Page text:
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Bestselling audiobooks in the English-speaking world

November 25, 2010

Published by The Christian Science Monitor

Amid all the hype about e-readers, let’s not forget audiobooks, an alternative to traditional print that’s been around since vinyl records. Here are some of the audiobook titles now topping bestseller lists in the English-speaking world.

1. In the United States

Although iTune’s chart of top-selling audiobooks in the US does include some of the more obvious candidates – Stieg Larsson’s “Millennium” trilogy and Stephen King’s latest, “Full Dark, No Stars,” among them – there are also a few less-expected titles on the list:

Talk Less, Say More: Three Habits to Influence Others and Make Things Happen,” a business communication book by Connie Dieken is a favorite among audiobooks. Dieken, a former broadcast news anchorwoman, also narrates the book in which she propagates and coaches brief, clear messaging.

Back in 2007, David Baldacci, famed writer of legal thrillers, mixed it up with “Wish You Well.” This captivating family drama, set in the Virginia mountains circa 1940, won critical acclaim three years ago, and seems to resonate with audiobook listeners today.

The classic of ancient military stratagem, “The Art of War,” is frequently among the top 10 most popular audiobooks on iTunes. Estimated to have been written in the 6th century BC by Chinese Gen. Sun Tzu, the text is perhaps one of the oldest and most successful works of all time. Some contemporary readers – and listeners – say they apply its timeless tactics to modern business management.

2. In Canada

Booklovers north of the border listen to much of the same literature found on bestseller lists in the US. (“Talk Less, Say More” tops both the Canadian and US lists, as does George Bush’s “Decision Points”). Not all titles coincide, however. Here are a few of Canada’s current top-selling audiobook titles:

The Seven Spiritual Laws of Success” by Deepak Chopra tosses the common conception that success is a result of ambition and hard work out the window. Instead, the author relies on what he calls spiritual laws such as pure potentiality, karma, detachment, and dharma.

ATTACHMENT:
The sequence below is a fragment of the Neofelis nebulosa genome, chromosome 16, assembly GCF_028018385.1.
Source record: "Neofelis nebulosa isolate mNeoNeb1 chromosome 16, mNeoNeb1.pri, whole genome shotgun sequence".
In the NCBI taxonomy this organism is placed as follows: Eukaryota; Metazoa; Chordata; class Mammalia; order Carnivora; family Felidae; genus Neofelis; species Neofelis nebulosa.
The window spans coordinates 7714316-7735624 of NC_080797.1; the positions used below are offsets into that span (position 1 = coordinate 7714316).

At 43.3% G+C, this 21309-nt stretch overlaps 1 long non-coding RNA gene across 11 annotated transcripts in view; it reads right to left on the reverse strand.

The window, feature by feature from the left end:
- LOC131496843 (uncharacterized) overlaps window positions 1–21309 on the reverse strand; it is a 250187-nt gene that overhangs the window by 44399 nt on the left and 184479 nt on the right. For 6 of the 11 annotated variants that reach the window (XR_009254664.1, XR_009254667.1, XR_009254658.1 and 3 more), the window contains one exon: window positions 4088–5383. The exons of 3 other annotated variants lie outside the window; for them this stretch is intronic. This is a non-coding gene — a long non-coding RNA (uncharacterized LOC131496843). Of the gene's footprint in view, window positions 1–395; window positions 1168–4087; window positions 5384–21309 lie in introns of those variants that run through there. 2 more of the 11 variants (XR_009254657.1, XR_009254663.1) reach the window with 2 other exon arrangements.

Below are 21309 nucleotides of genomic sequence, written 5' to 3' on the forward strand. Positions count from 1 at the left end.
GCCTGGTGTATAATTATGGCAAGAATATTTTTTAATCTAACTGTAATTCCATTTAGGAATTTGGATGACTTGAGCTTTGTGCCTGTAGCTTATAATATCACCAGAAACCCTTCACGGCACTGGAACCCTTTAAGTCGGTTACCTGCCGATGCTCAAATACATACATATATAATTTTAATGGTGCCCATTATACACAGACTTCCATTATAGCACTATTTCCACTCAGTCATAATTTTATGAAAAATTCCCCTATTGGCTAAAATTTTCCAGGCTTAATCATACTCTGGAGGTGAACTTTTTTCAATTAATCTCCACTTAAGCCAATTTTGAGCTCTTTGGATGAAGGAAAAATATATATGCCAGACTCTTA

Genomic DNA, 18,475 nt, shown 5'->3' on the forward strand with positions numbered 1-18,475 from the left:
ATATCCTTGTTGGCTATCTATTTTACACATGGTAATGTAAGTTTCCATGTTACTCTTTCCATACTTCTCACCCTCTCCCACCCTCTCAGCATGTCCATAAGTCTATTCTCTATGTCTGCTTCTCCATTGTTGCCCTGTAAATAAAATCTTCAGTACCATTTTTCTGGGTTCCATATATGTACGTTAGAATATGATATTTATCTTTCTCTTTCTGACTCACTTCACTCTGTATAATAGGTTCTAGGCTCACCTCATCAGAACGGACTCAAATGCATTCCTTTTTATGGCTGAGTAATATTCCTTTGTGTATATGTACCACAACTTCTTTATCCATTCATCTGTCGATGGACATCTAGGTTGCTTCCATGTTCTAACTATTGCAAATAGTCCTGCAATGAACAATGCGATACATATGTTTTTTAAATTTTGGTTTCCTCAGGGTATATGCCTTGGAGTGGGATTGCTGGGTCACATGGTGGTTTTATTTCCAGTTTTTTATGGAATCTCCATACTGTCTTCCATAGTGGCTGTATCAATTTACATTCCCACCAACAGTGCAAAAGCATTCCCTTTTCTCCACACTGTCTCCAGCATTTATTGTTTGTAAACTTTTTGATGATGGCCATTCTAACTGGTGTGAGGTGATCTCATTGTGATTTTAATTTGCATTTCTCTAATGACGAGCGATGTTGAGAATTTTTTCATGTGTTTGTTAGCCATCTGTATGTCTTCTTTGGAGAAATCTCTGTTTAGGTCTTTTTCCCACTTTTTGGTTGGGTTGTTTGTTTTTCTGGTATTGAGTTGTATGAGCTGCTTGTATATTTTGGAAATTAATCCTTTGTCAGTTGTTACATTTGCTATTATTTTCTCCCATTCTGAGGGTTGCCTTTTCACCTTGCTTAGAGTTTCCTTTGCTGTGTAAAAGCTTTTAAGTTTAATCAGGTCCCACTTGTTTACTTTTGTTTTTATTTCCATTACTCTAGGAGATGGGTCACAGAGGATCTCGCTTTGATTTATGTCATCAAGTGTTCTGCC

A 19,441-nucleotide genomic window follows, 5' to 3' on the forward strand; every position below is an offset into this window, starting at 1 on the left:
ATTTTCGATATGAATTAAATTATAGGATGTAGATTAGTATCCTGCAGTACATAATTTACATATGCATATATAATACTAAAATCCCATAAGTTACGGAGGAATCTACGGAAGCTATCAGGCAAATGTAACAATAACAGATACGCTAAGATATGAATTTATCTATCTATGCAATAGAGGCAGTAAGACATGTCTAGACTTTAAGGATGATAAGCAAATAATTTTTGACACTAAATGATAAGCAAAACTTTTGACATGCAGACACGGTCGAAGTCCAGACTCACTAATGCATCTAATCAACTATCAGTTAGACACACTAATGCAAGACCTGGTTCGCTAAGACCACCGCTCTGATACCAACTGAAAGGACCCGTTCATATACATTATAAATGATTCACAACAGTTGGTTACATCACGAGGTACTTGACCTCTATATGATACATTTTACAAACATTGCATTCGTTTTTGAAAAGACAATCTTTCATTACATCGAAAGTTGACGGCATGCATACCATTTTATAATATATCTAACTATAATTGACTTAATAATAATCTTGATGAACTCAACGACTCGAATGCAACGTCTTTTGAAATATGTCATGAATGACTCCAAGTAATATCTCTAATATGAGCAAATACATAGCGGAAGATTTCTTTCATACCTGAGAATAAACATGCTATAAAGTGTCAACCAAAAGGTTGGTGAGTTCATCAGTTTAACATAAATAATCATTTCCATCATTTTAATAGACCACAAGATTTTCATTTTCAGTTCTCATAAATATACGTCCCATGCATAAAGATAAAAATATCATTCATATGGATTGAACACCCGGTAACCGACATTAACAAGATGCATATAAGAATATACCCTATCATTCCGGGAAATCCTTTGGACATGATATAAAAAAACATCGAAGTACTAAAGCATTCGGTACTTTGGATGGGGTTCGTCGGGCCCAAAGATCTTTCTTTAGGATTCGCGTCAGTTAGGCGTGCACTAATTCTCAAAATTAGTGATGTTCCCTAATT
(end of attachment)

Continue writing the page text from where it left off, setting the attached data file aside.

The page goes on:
Brazilian author Paulo Coelho’s “The Alchemist” became an instant bestseller in Latin America almost 20 years ago, then followed suit in the US, Canada, and nearly everywhere else. This inspirational fable, about a shepherd boy who travels from Spain to Egypt in search of buried treasure, is honed from a traditional fairy tale moral.

Room” by Emma Donoghue has a frightful, potentially claustrophobia-producing premise, one that might deter readers from playing the audiobook on long road trips. Nonetheless, the escape story, told from the perspective of a 5-year-old one who has lived his entire life in one room with his imprisoned mother, is a top seller.

3. In Britain

Audiobooks are practical when the real thing isn’t: They can be “read” while driving to work in the morning, as we cook dinner, or when we just want to lay on the couch with eyes closed. If Britain’s top three bestsellers are any indication, the British prefer to laugh whiile they listen to recorded books:

Michael McIntyre is one of Britain’s most famous comedy stars. His autobiography, “Life and Laughing: My Story,” recounts his showbiz roots, schooling, and tribulations with women – with great hilarity, of course.

Another comedian, actor-journalist-film director Stephen Fry, tops the British audiobooks chart with his second autobiography “The Fry Chronicles.” When narrated via audiobook, his uproarious personal anecdotes are very similar to a stand-up routine.

A Tiny Bit Marvellous” by yet another third English comedian, Dawn French, also tops the audiobooks charts. In diary format, readers meet the four members of the Battle family: a child psychologist who, ironically, doesn’t understand her two kids, a husband, and two quirky, angsty teenagers. The audiobook isn’t available in the US yet, but intrigued Americans can listen to French’s podcasts free of charge.

4. In Australia

Bestselling audiobooks “down under” appear to be a sampling of favorite listens from other English-speaking countries. British comedian Michael Fry’s autobiography is big there, as is Rolling Stones guitarist Keith Richards’s “Life.” However, seemingly unique to the Australian list is the large presence of children’s literature.

Some of the children’s audiobooks currently selling best in Australia include:

Julia Donaldson’s 2005 picture book “The Gruffalo” has drawn comparisons to the Maurice Sendak classic “Where the Wild Things Are.” “The Gruffalo” is the story of a vulnerable but clever mouse who invents a fearsome “gruffalo” monster to scare off a fox he meets in the woods. Though the book loses something essential in the audio version – the wonderful illustrations of Axel Scheffler – it leaves much up to the imagination for children and adults alike.

Interactive children’s audiobook “We’re Going on a Bear Hunt” comes out a sales winner as well. Makers of the recording have added songs, games, and activities to the original read-along classic.

Classic kids’ books “The Magic School Bus on the Ocean Floor” by Joanna Cole and Eric Carle’s “The Very Busy Spider” also top the list.

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